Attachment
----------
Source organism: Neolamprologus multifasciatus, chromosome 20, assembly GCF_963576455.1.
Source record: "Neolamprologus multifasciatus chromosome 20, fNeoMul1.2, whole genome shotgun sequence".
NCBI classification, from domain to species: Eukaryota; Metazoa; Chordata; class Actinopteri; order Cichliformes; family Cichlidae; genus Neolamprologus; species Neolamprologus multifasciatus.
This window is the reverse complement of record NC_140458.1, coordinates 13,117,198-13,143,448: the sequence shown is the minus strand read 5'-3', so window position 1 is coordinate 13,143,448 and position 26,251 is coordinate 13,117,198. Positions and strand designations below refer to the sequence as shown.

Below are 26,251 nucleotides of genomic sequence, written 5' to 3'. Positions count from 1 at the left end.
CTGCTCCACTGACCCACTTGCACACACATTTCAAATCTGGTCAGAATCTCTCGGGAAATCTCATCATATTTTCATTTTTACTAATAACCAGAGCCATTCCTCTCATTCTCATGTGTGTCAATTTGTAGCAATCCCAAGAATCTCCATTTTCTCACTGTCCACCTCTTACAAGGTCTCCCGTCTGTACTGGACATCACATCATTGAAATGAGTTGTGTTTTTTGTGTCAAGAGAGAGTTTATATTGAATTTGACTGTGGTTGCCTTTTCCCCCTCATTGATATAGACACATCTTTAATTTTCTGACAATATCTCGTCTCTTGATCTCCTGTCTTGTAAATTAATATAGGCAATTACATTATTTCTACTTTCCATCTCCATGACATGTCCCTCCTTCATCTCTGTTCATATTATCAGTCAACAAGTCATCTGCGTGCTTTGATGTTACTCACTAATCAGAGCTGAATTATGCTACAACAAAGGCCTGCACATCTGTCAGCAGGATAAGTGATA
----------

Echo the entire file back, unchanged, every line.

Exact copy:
Source organism: Neolamprologus multifasciatus, chromosome 20, assembly GCF_963576455.1.
Source record: "Neolamprologus multifasciatus chromosome 20, fNeoMul1.2, whole genome shotgun sequence".
NCBI classification, from domain to species: Eukaryota; Metazoa; Chordata; class Actinopteri; order Cichliformes; family Cichlidae; genus Neolamprologus; species Neolamprologus multifasciatus.
This window is the reverse complement of record NC_140458.1, coordinates 13,117,198-13,143,448: the sequence shown is the minus strand read 5'-3', so window position 1 is coordinate 13,143,448 and position 26,251 is coordinate 13,117,198. Positions and strand designations below refer to the sequence as shown.

Below are 26,251 nucleotides of genomic sequence, written 5' to 3'. Positions count from 1 at the left end.
CTGCTCCACTGACCCACTTGCACACACATTTCAAATCTGGTCAGAATCTCTCGGGAAATCTCATCATATTTTCATTTTTACTAATAACCAGAGCCATTCCTCTCATTCTCATGTGTGTCAATTTGTAGCAATCCCAAGAATCTCCATTTTCTCACTGTCCACCTCTTACAAGGTCTCCCGTCTGTACTGGACATCACATCATTGAAATGAGTTGTGTTTTTTGTGTCAAGAGAGAGTTTATATTGAATTTGACTGTGGTTGCCTTTTCCCCCTCATTGATATAGACACATCTTTAATTTTCTGACAATATCTCGTCTCTTGATCTCCTGTCTTGTAAATTAATATAGGCAATTACATTATTTCTACTTTCCATCTCCATGACATGTCCCTCCTTCATCTCTGTTCATATTATCAGTCAACAAGTCATCTGCGTGCTTTGATGTTACTCACTAATCAGAGCTGAATTATGCTACAACAAAGGCCTGCACATCTGTCAGCAGGATAAGTGATA